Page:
Film and TV

In Ricki and the Flash, Meryl Streep Reinvents Herself — Again

Jonathan Demme’s rock-and-roll dramedy Ricki and the Flash exists in a wormhole where the last five decades of pop culture are a blur. There’s 66-year-old Meryl Streep, playing a broke singer who ditched her family to dominate the stage with the whiskey growl of Janis Joplin, the jangly jewelry and thigh-high boots of Heart’s Nancy Wilson, the sideswept hairdo of Bananarama and the swagger of Courtney Love. She puts these totems of the goddesses to use covering Lady Gaga for the youngsters in the crowd — that is, if a “crowd” entails two dozen barflies in Tarzana. Demme himself doesn’t seem to get out much. Here, college kids hang at out-of-the-way Valley bars with people three times their age, while fifty-year-old white men recoil from Bruce Springsteen as though he were as outrageous as Gwar.

What year is it? Who can tell? The confusion is both accidental — like the scene that hinges on the illegality of gay marriage, shot months before the Supreme Court’s landmark ruling — and intentional, as Ricki herself refuses to obey time. She likes her pants tight and her mascara thick. She’s draped in fifteen necklaces and studded with nine rings in each ear. And, in a middle finger to life post-9/11, she doesn’t give a damn if that makes her a pain in the ass to airport security. Ricki rejects growing old. Or rather, she’s oblivious to what we expect old people to be.

But the broad strokes of Ricki’s life have truth. Women — especially women of her era — are supposed to grow up, play nice and stay home. Those who leave their husband and three kids, as Ricki did twenty years before the movie starts, are demonized. But that’s not the only consequence she faces for ditching Indianapolis to follow her dreams: She’s sacrificed her past and she’s kneecapped her future, trading a McMansion for a rat-trap California apartment with rusted railings, and the big bank account of her ex, Pete, for a grocery cashier gig, where she makes $447.74 a week.

What’s refreshing about Diablo Cody’s script is that Ricki never feels a lick of regret. On stage, she’s aglow — even if afterward, her on-again, off-again boyfriend (Rick Springfield) cracks, “She thinks this is Madison Square Garden.” The plot kicks off when Ricki’s daughter, Julie (real-life Streep scion Mamie Gummer), attempts suicide after her husband leaves her for another woman, forcing her estranged mom to fly home to provide comfort — or, really, a fresh target for Julie’s wrath.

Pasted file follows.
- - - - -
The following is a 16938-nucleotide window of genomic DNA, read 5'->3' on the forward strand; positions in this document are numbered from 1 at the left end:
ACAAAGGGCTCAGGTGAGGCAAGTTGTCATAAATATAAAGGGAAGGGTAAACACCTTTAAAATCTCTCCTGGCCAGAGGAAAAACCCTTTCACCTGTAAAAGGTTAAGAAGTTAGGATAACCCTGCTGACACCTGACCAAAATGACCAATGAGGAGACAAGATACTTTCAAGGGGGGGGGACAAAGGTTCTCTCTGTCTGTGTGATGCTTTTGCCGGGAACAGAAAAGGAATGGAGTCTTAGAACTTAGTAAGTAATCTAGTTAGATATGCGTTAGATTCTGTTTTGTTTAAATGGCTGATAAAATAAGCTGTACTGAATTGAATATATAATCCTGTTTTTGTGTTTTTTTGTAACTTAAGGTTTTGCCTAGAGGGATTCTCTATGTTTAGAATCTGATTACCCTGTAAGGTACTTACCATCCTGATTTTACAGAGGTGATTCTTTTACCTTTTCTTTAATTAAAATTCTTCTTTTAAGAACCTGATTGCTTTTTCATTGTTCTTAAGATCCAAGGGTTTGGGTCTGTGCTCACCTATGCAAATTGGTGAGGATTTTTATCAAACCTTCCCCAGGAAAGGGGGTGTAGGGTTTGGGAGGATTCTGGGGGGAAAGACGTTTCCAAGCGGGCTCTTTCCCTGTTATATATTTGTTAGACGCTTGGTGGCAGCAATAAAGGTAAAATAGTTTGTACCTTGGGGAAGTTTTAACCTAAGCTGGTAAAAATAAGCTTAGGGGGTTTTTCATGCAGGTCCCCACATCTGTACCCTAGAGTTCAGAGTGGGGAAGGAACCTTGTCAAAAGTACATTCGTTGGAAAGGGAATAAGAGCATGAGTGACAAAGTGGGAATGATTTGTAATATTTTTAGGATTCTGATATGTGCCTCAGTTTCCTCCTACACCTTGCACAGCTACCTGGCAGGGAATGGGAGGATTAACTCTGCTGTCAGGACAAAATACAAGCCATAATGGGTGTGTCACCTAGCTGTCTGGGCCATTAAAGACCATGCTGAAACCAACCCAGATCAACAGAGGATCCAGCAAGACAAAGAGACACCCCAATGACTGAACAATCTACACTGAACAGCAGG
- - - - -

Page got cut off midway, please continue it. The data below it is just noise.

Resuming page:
Gummer enters the film like a demon: hair matted, sweatpants unwashed, scowl affixed. You can practically smell her through the screen. Other movies would pressure Ricki to fix her “mistake” — say, quitting the band for a triumphant family hug. But this flick loves its leading banshees. Ricki and Julie skulk around Indianapolis gorging on doughnuts, getting witchy manicures and frightening the squares.

Still, the movie is at war with itself: You sense Cody wanting to tell a rich story about a rebel with flaws. Yet Demme sprints through Ricki’s sins, crowns her a saint and spends the rest of the running time taking pot shots at women with stick-figure families on their cars and cardigans around their necks.

Mostly, Ricki and the Flash is a throwback to Reagan-era comedies that mocked the millionaires and celebrated the broke. Ricki may be a time-blender, but Demme’s worldview is totally 1985 — despite a sly aside that Ricki, Queen of the Kooks, voted for George W. Bush twice. “I support our troops,” she shrugs, and has an American-flag back tat to prove it. Only an actress with Streep’s charm could dis Barack Obama, tack on a sarcastic “No offense” to her band’s black keyboardist, and still win back the liberal arthouse crowd.

Kudos to Streep for the film’s biggest risk. But its biggest statement is a quick, sharp dig when Ricki takes the stage to point out that Mick Jagger has seven kids by four women, and no one tells him to quit rock for parenthood. The ladies in the bar somberly nod. Then Ricki’s guitarist boyfriend silences her by joking, “You’re scaring some of the guys up here!” Even with a mike, Ricki can’t get heard. And the show goes on.
KEEP WESTWORD FREE... Since we started Westword, it has been defined as the free, independent voice of Denver, and we'd like to keep it that way. With local media under siege, it's more important than ever for us to rally support behind funding our local journalism. You can help by participating in our "I Support" program, allowing us to keep offering readers access to our incisive coverage of local news, food and culture with no paywalls.
Amy Nicholson was chief film critic at LA Weekly from 2013 to 2016. Her work also appeared in the other Voice Media Group publications — the Village Voice, Denver Westword, Phoenix New Times, Miami New Times, Broward-Palm Beach New Times, Houston Press, Dallas Observer and OC Weekly. Nicholson’s criticism was recognized by the Los Angeles Press Club and the Association of Alternative Newsmedia. Her first book, Tom Cruise: Anatomy of an Actor, was published in 2014 by Cahiers du Cinema.